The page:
By Amy Tittle
Last weekend we took the kids to the rodeo in Pontotoc. It was hot, fun and somewhat amusing in a disturbing, physically painful kind of way. Upon our arrival we were greeted by the fair in full gear with lights and music on every ride. The air was filled with fried foods, cotton candy and candied caramel apples.
After filtering through the extensive menu of everything fried – literally from twinkies, oreos and snicker bars to dill pickles – I was finally able to order the corn dog and cheese fries I originally got in line for before being sidetracked by the 8,000 calorie snacks. Walking around with my arms loaded down with food, I finally found my family, the kids were at the petting zoo entertained by watching a little billy goat escape the fenced in area that the fair workers had securely put in place.
That stubborn little goat escaped twice into the busy parking lot and was almost road kill before the camel trainer stepped in and allowed his dynamic goat skills to shine. After watching the goat rescue twice, we finally made our way to the enclosed arena where the rodeo was being held and found our seats. All three kids were anxious for the action to start, especially when they saw the holding pen filled with calves.
My youngest son asked me and our friends – 3,000 times – when were the bulls going to come out?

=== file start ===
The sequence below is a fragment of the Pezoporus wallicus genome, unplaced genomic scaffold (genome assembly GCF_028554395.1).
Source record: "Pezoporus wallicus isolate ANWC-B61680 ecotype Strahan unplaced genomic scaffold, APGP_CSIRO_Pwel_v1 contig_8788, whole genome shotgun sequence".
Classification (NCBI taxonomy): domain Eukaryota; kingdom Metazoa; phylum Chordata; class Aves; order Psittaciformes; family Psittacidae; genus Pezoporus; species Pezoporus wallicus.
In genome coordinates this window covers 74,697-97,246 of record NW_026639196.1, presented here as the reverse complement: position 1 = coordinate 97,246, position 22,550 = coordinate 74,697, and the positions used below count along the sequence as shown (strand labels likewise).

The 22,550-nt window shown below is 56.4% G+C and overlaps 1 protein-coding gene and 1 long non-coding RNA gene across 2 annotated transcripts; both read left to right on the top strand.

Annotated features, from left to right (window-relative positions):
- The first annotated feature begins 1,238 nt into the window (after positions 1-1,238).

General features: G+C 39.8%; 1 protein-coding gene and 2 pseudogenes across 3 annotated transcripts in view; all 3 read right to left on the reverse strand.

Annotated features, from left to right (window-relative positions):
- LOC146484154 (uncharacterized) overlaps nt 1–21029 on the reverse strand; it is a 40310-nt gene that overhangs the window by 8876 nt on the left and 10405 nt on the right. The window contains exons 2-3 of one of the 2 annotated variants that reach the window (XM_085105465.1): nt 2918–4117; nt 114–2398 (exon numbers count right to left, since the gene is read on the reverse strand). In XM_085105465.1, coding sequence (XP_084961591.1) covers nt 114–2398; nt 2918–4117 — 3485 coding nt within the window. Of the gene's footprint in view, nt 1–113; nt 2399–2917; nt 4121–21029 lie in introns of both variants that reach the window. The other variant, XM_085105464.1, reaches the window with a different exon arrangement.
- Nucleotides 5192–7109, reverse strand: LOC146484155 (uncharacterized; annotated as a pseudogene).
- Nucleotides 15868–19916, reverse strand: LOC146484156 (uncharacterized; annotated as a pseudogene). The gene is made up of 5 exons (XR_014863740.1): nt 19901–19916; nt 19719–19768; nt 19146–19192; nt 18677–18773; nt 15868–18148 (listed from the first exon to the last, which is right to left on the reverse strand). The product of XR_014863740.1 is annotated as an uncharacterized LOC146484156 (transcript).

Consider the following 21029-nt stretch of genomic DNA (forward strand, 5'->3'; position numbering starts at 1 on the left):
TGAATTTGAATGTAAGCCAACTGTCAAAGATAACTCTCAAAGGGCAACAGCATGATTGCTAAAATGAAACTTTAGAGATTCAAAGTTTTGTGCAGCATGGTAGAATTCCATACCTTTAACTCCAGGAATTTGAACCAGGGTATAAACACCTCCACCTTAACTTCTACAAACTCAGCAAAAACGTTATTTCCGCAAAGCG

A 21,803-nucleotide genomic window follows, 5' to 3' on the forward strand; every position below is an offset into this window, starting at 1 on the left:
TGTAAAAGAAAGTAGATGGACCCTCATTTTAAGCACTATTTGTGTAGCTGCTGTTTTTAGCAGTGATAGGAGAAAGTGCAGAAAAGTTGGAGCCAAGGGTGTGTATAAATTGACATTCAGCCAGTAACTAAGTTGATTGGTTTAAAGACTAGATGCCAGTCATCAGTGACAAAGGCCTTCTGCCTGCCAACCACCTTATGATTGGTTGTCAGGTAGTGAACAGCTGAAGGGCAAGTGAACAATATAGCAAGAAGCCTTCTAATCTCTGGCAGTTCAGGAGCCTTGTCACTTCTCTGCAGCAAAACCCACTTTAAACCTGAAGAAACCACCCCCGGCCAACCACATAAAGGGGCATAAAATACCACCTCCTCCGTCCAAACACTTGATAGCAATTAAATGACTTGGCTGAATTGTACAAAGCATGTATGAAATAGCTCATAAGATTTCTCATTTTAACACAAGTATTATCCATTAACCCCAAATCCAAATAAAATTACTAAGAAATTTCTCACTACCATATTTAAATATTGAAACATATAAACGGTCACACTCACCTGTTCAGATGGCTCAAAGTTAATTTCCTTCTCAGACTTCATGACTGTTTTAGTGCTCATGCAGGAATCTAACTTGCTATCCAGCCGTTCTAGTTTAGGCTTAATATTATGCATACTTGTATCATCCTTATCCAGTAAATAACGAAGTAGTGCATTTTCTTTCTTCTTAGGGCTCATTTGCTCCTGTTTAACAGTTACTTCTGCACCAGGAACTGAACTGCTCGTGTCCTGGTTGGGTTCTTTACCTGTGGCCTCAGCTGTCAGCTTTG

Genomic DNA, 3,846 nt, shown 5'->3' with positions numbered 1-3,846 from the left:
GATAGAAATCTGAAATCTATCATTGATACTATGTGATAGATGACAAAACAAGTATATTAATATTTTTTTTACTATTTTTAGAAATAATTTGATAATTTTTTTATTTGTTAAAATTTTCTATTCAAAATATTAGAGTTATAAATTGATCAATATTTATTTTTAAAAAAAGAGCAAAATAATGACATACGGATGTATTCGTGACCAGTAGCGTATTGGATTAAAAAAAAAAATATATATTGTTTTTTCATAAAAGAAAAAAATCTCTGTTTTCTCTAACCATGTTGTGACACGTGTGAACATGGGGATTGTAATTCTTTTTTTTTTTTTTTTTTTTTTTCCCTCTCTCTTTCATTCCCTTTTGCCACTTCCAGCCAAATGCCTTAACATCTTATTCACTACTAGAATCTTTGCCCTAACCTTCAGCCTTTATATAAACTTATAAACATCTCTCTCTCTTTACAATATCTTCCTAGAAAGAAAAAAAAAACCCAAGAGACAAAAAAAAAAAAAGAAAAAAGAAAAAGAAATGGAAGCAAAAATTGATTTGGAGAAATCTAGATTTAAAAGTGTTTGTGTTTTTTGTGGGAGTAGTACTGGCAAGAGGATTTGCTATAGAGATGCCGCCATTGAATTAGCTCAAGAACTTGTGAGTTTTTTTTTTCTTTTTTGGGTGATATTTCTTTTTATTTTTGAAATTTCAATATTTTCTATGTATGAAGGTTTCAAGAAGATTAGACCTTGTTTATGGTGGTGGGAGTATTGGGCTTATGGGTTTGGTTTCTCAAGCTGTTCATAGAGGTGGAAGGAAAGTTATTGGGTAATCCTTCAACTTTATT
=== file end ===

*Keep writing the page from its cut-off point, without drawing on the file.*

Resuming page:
My answer along with my friend’s were the same every single time he asked, but I think his excited short term memory loss sporadic episodes must have been in full swing, until the bull riding started that is.
The rodeo started with the wild and beautiful bucking broncos, personally one of my favorites. The guys that rode did extremely well, considering what they were doing, although several were almost on the brink of serious injuries. Many of the cowboys had their hands stuck in the leather hand rope for a really long time; it felt like a long time to me anyway. They continued with roping and then led into my daughter’s favorite, barrel racing.
They had some extremely talented women riding and fast, agile horses running the barrels and it was beyond entertaining. Then after a plethora of bad jokes from the rodeo clown, I pointed out to my youngest, over-excited, son the chute were the cowboys were mounting the bulls. At last the moment he had been waiting for all night was finally upon us.
Out shot the first crazy bucking bull, twisting and turning every which way. Most of the men riding stayed on almost eight seconds and they seemed to have better luck not getting their hand stuck when trying to jump off, like the bronco riders. It was extremely fulfilling and pleasing to my five year old son.
The bull riding competition was the shortest but highly impressive. When the rodeo was over we made our way out to our car and headed home, I was informed that the little escape goat at the petting zoo had been tied up to avoid any and all goat fatalities for the night.
I guess for us it’s just not a complete night at the fair and rodeo with out a little goat drama, dangerous bull riding and last minute cotton candy for the road!